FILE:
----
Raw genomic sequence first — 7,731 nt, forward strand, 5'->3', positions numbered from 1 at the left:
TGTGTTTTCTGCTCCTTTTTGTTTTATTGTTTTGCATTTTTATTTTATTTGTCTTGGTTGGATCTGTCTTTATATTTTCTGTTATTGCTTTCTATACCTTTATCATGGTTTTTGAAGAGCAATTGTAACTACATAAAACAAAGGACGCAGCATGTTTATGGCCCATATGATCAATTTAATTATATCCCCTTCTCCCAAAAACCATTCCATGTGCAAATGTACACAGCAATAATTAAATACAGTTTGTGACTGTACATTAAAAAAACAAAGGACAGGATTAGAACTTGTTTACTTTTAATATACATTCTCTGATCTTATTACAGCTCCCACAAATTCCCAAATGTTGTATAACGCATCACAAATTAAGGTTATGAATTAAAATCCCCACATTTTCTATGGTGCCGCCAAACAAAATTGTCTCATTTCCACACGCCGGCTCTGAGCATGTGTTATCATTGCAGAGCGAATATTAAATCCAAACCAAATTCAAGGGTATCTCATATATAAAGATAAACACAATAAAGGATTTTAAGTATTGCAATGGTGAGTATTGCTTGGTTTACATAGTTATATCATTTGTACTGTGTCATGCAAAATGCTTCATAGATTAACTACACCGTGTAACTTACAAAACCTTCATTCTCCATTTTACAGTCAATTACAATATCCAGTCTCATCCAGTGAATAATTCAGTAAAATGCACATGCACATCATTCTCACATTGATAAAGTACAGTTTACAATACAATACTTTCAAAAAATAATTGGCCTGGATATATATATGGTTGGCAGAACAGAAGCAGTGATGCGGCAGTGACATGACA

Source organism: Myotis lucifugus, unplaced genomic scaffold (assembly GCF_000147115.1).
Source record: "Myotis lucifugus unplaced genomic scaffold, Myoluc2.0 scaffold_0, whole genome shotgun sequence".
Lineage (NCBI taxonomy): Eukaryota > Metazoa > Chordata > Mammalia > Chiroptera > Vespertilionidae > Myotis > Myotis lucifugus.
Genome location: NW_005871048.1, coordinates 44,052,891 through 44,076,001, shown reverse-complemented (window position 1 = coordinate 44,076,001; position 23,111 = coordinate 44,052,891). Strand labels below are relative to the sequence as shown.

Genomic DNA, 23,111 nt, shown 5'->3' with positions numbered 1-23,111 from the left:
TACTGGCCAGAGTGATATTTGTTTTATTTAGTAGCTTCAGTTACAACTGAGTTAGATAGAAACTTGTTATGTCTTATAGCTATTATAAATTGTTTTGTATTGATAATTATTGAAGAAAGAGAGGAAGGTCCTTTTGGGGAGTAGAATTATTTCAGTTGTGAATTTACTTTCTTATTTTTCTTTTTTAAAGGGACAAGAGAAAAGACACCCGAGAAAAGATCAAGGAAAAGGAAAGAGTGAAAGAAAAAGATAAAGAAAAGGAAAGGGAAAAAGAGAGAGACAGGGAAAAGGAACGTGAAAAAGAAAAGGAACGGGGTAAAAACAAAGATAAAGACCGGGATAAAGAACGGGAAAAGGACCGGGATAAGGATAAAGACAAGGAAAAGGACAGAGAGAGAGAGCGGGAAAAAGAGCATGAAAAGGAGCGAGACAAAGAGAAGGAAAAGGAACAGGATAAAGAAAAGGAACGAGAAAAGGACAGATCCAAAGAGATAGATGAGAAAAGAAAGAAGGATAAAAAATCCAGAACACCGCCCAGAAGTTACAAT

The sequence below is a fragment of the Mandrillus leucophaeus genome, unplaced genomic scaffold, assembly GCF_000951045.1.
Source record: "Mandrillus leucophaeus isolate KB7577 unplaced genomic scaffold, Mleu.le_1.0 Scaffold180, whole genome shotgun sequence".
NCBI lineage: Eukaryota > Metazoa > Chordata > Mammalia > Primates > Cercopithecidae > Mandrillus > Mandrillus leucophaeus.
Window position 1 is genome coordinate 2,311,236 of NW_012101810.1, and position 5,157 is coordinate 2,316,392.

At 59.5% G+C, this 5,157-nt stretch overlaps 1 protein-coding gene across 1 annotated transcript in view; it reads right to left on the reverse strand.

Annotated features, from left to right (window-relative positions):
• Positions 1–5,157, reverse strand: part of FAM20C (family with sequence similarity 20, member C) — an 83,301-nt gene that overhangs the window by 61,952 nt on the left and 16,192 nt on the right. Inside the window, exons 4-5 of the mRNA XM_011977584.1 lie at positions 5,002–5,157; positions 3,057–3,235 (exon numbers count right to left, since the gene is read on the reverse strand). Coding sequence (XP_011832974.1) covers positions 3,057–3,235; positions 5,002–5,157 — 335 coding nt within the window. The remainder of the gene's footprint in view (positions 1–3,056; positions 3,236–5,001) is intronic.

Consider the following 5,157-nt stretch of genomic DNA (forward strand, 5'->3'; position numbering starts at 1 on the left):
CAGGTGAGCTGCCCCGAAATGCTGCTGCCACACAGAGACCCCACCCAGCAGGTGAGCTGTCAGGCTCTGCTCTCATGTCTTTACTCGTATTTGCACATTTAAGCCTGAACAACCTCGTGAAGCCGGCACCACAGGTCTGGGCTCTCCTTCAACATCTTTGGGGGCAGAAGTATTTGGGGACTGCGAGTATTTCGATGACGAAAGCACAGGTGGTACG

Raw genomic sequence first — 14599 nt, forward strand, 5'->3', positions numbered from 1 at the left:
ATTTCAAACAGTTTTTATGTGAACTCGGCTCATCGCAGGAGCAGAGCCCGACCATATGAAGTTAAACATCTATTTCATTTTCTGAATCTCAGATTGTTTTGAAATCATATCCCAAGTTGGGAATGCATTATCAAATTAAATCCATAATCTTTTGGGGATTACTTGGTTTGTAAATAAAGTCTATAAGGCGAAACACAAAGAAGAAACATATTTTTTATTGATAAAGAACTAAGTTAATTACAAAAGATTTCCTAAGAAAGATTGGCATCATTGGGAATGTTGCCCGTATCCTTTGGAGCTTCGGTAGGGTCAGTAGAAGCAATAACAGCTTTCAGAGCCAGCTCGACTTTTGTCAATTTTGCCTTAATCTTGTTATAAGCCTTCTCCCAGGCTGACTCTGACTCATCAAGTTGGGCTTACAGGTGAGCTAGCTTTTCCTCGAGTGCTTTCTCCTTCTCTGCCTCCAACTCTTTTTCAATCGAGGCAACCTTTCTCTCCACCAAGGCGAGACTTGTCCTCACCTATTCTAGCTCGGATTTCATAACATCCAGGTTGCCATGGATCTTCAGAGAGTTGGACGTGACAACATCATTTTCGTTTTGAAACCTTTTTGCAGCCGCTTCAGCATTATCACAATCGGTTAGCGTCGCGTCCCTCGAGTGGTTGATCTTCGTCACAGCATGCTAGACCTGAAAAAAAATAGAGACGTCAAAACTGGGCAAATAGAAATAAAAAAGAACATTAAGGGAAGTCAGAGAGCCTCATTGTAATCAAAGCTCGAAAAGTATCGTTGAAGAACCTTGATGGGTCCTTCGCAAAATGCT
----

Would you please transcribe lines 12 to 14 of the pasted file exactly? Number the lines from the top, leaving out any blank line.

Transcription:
Window position 1 is genome coordinate 2,311,236 of NW_012101810.1, and position 5,157 is coordinate 2,316,392.

At 59.5% G+C, this 5,157-nt stretch overlaps 1 protein-coding gene across 1 annotated transcript in view; it reads right to left on the reverse strand.

Annotated features, from left to right (window-relative positions):